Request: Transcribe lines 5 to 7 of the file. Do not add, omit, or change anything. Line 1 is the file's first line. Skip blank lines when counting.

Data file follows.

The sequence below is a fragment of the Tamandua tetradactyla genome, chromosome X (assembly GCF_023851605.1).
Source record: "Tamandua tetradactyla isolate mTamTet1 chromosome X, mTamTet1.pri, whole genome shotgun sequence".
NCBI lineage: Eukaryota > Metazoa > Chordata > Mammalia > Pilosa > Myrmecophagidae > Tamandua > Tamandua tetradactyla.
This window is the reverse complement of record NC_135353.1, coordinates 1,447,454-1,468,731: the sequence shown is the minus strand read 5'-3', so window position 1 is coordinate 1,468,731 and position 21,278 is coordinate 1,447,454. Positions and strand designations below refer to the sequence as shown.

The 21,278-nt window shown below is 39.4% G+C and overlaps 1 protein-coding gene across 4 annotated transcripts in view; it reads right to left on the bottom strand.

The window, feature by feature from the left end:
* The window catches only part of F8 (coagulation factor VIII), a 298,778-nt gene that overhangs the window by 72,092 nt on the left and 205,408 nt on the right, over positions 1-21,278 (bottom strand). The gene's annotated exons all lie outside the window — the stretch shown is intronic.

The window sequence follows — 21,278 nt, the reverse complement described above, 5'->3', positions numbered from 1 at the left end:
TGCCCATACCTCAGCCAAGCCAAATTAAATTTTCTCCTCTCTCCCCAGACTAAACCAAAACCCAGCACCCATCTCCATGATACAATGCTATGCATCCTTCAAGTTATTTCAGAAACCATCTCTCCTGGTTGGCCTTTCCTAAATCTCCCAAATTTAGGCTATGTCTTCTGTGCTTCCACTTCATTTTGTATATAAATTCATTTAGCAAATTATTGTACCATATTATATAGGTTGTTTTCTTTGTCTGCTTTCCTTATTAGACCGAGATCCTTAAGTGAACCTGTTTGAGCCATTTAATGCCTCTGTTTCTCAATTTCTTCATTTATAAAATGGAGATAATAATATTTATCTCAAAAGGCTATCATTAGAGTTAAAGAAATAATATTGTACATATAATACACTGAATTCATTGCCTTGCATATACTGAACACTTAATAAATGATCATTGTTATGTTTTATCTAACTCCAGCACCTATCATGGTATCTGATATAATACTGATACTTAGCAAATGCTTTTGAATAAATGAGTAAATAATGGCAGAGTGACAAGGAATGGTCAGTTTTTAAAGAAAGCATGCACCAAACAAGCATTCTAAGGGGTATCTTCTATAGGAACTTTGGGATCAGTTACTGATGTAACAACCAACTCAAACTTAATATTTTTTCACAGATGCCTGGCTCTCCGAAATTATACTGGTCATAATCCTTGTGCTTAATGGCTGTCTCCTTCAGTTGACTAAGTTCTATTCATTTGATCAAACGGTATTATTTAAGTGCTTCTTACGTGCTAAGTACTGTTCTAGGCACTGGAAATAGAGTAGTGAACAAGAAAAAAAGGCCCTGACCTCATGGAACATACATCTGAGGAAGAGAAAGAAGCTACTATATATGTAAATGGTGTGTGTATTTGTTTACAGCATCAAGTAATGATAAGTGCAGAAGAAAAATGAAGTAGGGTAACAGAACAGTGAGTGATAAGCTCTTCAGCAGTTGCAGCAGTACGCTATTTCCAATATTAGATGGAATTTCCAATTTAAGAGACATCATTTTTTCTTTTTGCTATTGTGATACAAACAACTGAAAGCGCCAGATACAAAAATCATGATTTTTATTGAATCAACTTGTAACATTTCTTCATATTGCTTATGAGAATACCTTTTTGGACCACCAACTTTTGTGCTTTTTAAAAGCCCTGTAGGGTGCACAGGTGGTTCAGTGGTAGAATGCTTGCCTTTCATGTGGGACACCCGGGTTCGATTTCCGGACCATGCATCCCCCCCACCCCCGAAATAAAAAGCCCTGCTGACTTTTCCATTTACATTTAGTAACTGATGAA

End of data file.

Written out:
The 21,278-nt window shown below is 39.4% G+C and overlaps 1 protein-coding gene across 4 annotated transcripts in view; it reads right to left on the bottom strand.

The window, feature by feature from the left end:
* The window catches only part of F8 (coagulation factor VIII), a 298,778-nt gene that overhangs the window by 72,092 nt on the left and 205,408 nt on the right, over positions 1-21,278 (bottom strand). The gene's annotated exons all lie outside the window — the stretch shown is intronic.